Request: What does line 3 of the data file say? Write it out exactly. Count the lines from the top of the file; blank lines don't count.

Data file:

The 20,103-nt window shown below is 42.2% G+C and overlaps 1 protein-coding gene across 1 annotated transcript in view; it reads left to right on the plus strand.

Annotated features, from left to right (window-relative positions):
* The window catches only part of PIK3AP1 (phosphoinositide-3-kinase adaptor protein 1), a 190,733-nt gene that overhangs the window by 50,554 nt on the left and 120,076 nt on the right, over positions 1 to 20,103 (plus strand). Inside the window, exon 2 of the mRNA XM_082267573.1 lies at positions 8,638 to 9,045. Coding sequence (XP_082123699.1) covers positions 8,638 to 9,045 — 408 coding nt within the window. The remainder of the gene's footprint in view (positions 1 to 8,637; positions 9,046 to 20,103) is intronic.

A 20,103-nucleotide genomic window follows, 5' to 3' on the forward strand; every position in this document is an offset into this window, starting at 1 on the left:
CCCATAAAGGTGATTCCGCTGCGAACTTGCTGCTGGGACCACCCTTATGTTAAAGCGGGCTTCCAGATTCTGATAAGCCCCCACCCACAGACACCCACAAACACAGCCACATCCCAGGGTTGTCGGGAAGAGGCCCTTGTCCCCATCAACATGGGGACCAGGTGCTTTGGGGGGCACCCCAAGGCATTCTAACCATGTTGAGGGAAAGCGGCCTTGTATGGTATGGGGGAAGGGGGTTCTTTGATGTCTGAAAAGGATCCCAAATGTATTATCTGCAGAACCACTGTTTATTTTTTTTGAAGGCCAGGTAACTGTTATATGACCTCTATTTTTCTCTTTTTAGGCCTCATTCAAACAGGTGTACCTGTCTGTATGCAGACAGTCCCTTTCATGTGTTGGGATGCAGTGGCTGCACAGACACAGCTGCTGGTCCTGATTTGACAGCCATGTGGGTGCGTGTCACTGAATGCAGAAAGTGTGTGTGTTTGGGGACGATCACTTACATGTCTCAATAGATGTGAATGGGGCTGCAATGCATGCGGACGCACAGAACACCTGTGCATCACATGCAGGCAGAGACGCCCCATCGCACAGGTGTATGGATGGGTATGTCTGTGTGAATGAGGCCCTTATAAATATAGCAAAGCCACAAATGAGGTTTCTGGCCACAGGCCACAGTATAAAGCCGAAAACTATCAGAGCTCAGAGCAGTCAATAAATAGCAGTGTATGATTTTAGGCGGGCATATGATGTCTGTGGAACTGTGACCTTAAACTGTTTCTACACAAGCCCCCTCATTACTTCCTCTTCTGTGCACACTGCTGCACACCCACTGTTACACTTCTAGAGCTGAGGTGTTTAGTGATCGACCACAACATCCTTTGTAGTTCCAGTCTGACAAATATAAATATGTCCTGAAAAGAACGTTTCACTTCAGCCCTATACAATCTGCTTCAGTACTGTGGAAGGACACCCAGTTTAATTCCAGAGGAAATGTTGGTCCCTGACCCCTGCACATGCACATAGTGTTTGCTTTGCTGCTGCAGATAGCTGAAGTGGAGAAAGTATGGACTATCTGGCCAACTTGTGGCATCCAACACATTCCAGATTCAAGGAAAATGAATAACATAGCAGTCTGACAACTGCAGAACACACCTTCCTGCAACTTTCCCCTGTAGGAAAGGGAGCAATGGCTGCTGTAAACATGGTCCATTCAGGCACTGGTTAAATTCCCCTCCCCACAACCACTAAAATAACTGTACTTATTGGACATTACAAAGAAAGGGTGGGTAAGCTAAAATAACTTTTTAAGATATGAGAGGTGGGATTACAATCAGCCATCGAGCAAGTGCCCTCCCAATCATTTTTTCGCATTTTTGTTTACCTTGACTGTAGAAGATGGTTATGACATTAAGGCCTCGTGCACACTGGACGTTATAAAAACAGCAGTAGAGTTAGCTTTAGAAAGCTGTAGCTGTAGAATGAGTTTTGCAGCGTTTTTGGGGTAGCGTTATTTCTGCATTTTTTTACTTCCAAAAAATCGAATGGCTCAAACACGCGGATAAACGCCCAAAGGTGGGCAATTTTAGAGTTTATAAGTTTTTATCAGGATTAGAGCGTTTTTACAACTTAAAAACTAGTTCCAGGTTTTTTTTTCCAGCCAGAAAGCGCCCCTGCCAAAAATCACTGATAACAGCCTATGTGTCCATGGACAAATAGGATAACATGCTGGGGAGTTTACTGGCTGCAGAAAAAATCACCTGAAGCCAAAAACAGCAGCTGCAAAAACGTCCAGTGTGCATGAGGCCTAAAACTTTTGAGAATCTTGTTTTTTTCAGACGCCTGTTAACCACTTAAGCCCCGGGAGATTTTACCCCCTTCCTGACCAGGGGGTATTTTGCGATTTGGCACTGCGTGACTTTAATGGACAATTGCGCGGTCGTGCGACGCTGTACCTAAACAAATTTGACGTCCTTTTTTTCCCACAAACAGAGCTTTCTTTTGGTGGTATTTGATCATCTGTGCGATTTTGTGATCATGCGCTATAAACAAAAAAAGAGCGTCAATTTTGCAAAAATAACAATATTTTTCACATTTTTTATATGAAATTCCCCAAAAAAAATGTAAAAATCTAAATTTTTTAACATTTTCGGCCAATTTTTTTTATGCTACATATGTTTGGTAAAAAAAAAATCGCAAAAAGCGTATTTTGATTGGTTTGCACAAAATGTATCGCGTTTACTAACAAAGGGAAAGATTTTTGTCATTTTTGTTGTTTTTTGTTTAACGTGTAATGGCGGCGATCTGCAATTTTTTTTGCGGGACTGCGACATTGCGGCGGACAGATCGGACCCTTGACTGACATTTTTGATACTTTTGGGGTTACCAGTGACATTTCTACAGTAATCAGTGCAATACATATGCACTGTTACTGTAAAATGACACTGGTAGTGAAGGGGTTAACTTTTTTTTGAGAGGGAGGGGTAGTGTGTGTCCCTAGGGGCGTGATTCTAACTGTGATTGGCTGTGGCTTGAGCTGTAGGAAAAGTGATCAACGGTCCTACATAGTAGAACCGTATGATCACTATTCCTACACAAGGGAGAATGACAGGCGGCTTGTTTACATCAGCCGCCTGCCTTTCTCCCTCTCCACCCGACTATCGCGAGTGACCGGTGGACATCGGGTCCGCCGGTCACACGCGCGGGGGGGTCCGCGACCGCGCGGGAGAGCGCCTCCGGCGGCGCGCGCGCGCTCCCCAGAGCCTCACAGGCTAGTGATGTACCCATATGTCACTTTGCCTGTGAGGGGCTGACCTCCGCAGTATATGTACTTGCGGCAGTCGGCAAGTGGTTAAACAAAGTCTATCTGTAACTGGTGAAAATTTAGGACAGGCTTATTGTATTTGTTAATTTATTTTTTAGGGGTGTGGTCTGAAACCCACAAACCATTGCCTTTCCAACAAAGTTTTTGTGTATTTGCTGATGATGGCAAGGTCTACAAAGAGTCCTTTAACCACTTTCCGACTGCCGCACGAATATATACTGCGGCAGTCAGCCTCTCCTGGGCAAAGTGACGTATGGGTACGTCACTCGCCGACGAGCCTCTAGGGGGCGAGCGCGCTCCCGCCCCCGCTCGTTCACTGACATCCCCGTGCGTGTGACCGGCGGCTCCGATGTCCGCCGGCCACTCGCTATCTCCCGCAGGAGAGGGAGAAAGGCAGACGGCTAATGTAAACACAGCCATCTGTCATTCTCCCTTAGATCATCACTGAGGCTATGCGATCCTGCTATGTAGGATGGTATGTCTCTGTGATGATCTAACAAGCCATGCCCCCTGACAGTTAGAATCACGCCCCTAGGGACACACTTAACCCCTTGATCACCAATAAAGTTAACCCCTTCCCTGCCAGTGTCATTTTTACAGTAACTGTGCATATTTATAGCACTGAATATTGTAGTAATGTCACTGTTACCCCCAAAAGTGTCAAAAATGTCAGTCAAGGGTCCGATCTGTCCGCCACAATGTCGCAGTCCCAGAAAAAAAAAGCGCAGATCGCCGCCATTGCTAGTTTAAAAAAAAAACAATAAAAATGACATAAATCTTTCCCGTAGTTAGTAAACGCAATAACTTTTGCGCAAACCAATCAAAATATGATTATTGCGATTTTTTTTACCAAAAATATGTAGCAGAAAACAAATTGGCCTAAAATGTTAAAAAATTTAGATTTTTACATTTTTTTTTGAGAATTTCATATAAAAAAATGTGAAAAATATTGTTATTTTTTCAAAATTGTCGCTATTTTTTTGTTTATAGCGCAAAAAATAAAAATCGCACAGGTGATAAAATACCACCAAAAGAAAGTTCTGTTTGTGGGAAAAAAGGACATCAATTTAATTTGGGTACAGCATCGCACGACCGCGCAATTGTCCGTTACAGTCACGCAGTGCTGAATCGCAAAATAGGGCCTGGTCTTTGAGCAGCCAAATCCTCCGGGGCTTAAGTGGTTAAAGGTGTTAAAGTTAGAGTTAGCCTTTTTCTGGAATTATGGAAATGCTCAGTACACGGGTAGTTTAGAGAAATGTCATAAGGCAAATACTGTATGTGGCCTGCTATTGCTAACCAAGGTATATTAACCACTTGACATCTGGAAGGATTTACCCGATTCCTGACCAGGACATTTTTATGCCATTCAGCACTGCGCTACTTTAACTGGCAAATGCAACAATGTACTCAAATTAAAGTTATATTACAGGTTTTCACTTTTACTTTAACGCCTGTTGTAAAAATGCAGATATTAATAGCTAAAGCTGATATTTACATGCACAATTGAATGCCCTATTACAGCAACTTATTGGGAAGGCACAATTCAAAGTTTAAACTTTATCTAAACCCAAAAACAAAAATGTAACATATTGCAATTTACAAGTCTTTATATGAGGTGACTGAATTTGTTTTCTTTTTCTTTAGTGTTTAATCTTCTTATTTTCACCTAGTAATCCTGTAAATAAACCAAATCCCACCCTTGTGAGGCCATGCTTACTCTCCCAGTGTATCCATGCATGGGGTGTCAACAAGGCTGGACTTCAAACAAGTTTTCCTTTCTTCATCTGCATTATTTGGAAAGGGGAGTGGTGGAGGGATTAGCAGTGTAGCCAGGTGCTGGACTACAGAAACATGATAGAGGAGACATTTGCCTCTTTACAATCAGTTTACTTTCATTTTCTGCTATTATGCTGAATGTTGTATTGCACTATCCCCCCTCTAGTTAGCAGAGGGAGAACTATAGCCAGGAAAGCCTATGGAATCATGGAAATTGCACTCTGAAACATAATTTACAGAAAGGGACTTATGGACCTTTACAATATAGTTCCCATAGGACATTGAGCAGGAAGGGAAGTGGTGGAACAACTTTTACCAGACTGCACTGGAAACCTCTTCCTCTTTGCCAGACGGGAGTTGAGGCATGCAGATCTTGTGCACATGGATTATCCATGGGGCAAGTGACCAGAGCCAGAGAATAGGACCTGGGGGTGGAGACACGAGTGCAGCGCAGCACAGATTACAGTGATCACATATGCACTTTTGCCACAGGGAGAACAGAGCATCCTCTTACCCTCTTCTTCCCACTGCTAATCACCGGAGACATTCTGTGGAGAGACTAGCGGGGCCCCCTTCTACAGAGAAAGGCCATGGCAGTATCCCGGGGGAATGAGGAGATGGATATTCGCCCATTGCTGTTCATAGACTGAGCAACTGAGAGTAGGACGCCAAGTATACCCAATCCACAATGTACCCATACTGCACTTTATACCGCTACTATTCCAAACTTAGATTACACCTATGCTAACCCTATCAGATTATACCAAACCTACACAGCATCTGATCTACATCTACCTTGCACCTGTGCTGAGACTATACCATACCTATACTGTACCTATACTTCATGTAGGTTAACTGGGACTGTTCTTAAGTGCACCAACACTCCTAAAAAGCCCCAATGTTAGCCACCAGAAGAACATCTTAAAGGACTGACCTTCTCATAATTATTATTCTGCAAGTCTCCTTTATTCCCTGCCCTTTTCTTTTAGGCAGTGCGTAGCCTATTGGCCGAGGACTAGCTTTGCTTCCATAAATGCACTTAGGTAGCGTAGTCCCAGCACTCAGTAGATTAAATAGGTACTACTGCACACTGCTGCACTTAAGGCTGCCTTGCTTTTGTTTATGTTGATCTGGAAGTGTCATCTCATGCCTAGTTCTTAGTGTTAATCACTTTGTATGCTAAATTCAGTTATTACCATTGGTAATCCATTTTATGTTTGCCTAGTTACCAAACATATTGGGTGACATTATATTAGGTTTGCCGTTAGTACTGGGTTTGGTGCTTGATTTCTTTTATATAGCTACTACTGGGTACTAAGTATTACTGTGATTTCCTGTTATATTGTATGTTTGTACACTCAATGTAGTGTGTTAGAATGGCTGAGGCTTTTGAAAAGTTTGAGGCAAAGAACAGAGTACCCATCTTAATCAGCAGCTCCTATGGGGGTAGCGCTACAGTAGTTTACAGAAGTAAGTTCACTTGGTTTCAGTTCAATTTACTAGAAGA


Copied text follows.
* The window catches only part of PIK3AP1 (phosphoinositide-3-kinase adaptor protein 1), a 190,733-nt gene that overhangs the window by 50,554 nt on the left and 120,076 nt on the right, over positions 1 to 20,103 (plus strand). Inside the window, exon 2 of the mRNA XM_082267573.1 lies at positions 8,638 to 9,045. Coding sequence (XP_082123699.1) covers positions 8,638 to 9,045 — 408 coding nt within the window. The remainder of the gene's footprint in view (positions 1 to 8,637; positions 9,046 to 20,103) is intronic.